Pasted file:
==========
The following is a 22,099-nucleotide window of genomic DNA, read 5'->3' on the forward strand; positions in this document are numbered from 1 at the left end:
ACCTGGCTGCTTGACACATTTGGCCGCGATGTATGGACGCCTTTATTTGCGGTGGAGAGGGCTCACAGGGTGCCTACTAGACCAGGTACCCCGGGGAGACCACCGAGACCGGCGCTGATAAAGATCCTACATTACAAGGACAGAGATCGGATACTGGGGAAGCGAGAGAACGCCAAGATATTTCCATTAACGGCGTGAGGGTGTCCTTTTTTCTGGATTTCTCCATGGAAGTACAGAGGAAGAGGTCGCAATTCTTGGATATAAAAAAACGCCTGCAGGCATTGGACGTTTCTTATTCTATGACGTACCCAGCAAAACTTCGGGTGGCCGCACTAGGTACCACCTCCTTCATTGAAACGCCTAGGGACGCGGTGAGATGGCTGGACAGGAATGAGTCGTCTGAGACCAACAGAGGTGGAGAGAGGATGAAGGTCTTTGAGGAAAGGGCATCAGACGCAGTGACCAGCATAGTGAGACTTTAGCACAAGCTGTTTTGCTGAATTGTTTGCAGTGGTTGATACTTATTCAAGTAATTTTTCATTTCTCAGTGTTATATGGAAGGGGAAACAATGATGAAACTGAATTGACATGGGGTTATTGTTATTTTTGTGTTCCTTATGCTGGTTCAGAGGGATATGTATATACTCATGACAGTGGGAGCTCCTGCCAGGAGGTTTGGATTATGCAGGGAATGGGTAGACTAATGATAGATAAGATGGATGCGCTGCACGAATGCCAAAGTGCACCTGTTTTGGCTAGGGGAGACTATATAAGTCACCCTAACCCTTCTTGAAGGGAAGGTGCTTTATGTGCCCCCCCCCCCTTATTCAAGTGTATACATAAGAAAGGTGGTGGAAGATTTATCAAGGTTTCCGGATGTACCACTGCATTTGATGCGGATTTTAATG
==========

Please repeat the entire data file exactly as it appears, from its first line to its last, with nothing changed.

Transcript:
The following is a 22,099-nucleotide window of genomic DNA, read 5'->3' on the forward strand; positions in this document are numbered from 1 at the left end:
ACCTGGCTGCTTGACACATTTGGCCGCGATGTATGGACGCCTTTATTTGCGGTGGAGAGGGCTCACAGGGTGCCTACTAGACCAGGTACCCCGGGGAGACCACCGAGACCGGCGCTGATAAAGATCCTACATTACAAGGACAGAGATCGGATACTGGGGAAGCGAGAGAACGCCAAGATATTTCCATTAACGGCGTGAGGGTGTCCTTTTTTCTGGATTTCTCCATGGAAGTACAGAGGAAGAGGTCGCAATTCTTGGATATAAAAAAACGCCTGCAGGCATTGGACGTTTCTTATTCTATGACGTACCCAGCAAAACTTCGGGTGGCCGCACTAGGTACCACCTCCTTCATTGAAACGCCTAGGGACGCGGTGAGATGGCTGGACAGGAATGAGTCGTCTGAGACCAACAGAGGTGGAGAGAGGATGAAGGTCTTTGAGGAAAGGGCATCAGACGCAGTGACCAGCATAGTGAGACTTTAGCACAAGCTGTTTTGCTGAATTGTTTGCAGTGGTTGATACTTATTCAAGTAATTTTTCATTTCTCAGTGTTATATGGAAGGGGAAACAATGATGAAACTGAATTGACATGGGGTTATTGTTATTTTTGTGTTCCTTATGCTGGTTCAGAGGGATATGTATATACTCATGACAGTGGGAGCTCCTGCCAGGAGGTTTGGATTATGCAGGGAATGGGTAGACTAATGATAGATAAGATGGATGCGCTGCACGAATGCCAAAGTGCACCTGTTTTGGCTAGGGGAGACTATATAAGTCACCCTAACCCTTCTTGAAGGGAAGGTGCTTTATGTGCCCCCCCCCCCTTATTCAAGTGTATACATAAGAAAGGTGGTGGAAGATTTATCAAGGTTTCCGGATGTACCACTGCATTTGATGCGGATTTTAATG